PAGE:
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There was a documented 389 parking spots back in 2014. I have looked at all documents and drawings provided by the developer and town and I count about 310/320 spots after the Village has been built–please correct me if I am wrong. Taking into account town growth over last 4-5 years and the next 10-20 how will this reduced number of parking spots possibly satisfy the increasing demand? Again the answers provided are purposely subjective and lack any definitive details. Parking is at at premium and in short supply on any sunny day in July and August and most nice weekends in June and September. To say that a “level of concern” is only reached on a select number of days is simply incorrect– I challenge the town or developer to support that statement with facts. Any one who has to drive to the beach knows the reality of the situation. Additionally, I trust that there will never be reserved parking for “private function Village activities” as per the lease agreement– I would like to hear this directly from both the town and developer in a public forum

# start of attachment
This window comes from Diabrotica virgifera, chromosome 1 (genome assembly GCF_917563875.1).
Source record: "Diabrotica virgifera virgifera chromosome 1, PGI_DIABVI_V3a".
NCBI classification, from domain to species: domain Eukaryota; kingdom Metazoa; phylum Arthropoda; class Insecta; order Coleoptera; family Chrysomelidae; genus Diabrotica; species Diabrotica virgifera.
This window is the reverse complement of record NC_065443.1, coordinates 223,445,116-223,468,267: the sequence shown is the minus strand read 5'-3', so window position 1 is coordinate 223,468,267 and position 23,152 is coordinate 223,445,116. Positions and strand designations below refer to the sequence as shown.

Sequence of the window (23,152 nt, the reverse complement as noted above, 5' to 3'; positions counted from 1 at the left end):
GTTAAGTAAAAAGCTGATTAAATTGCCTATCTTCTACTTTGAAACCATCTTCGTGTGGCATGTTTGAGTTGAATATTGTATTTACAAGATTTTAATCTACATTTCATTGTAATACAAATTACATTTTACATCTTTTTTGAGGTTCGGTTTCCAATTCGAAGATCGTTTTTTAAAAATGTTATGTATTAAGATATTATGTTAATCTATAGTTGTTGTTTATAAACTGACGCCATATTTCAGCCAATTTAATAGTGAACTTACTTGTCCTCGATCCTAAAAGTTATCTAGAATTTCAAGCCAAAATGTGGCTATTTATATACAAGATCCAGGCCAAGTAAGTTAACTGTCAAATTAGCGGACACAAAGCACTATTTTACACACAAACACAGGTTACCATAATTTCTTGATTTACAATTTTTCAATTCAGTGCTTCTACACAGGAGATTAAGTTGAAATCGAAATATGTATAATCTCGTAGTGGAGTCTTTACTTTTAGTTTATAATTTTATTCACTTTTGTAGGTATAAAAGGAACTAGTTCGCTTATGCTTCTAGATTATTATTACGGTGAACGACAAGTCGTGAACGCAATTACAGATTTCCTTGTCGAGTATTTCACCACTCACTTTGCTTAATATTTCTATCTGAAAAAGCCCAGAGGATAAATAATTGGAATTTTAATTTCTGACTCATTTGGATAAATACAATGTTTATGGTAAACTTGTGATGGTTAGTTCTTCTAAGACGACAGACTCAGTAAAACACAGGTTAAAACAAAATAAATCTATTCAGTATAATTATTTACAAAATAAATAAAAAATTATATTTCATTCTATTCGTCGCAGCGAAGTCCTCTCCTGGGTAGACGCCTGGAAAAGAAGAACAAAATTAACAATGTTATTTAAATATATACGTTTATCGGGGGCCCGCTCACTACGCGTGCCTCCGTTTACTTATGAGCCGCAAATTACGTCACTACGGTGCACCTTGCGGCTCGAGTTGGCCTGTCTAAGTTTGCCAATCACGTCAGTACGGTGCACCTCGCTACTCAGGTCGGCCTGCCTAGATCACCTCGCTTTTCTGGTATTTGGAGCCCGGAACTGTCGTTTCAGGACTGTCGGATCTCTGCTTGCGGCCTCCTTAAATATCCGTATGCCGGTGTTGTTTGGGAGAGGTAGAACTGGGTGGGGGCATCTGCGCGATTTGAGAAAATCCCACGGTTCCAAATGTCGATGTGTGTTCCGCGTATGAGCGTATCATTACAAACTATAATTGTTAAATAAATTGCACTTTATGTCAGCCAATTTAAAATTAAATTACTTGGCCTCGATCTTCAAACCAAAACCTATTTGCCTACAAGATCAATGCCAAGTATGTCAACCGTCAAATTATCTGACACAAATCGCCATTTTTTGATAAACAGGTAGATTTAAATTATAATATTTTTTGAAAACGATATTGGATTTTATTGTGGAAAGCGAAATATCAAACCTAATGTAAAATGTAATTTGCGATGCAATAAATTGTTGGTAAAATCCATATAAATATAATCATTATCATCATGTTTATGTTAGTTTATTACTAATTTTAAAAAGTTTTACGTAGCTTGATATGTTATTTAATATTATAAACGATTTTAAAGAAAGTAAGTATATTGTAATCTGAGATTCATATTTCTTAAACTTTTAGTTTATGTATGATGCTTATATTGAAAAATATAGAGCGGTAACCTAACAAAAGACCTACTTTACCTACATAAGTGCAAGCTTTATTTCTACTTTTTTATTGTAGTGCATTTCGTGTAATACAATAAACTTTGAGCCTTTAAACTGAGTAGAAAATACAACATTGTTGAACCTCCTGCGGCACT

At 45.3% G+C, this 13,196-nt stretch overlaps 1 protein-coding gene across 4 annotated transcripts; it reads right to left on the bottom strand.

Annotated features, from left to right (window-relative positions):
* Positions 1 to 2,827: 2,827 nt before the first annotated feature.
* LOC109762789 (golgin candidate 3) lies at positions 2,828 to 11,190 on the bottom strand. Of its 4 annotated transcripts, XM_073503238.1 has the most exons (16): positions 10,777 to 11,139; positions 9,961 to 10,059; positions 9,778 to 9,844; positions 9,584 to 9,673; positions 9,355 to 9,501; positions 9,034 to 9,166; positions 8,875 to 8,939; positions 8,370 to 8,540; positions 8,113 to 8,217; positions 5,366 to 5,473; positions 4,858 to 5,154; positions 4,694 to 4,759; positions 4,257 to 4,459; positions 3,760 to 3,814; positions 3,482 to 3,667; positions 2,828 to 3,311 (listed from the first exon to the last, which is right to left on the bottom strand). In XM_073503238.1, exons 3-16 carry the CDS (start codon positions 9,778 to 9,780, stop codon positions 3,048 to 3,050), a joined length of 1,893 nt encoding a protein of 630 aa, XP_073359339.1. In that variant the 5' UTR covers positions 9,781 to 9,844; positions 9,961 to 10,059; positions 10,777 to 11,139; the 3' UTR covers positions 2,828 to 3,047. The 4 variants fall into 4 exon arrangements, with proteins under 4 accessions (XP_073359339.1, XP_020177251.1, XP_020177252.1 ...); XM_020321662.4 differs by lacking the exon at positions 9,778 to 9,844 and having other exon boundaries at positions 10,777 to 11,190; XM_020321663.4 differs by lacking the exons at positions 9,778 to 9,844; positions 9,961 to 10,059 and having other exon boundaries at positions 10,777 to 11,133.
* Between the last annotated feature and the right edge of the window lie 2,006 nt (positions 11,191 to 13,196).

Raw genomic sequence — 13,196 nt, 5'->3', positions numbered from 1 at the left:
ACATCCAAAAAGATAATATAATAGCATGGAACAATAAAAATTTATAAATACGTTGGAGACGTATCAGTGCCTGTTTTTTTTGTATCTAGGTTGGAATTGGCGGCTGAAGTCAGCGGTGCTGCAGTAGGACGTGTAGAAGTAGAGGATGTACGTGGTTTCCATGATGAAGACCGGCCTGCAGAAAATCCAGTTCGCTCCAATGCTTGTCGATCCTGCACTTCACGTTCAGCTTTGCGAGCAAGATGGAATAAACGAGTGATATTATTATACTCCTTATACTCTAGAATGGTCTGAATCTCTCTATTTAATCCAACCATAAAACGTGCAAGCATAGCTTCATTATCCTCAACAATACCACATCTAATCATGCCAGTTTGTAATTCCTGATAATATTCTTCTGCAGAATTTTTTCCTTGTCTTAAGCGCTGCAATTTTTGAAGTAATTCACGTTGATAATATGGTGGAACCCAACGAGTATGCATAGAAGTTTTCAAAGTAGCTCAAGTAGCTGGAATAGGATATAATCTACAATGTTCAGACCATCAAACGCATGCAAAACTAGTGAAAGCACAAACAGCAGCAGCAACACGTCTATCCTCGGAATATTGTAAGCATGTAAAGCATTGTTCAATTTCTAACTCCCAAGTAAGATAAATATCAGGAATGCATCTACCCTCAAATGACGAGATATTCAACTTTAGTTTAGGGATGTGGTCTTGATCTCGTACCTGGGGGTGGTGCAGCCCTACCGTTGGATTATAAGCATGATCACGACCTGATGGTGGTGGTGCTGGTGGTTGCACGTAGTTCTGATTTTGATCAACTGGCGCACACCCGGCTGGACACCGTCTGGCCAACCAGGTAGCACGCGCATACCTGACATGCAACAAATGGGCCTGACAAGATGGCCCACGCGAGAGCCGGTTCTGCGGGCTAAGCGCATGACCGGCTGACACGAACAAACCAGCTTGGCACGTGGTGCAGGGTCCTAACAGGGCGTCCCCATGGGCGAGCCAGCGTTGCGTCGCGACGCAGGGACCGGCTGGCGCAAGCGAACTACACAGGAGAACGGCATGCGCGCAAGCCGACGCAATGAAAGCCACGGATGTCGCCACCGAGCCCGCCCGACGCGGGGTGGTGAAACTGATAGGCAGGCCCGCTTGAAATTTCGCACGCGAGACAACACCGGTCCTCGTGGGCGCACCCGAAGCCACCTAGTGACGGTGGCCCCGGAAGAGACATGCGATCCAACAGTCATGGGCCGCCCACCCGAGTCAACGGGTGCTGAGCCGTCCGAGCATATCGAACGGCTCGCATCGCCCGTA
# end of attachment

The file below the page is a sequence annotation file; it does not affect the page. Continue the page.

Based on information provided up to this date my only conclusion at this time is that a statement made during any earlier AD HOC committee meeting sums up the situation very accurately:
The main Port Elgin Beach is going to be a very busy place — “those who don’t like it can go somewhere else”.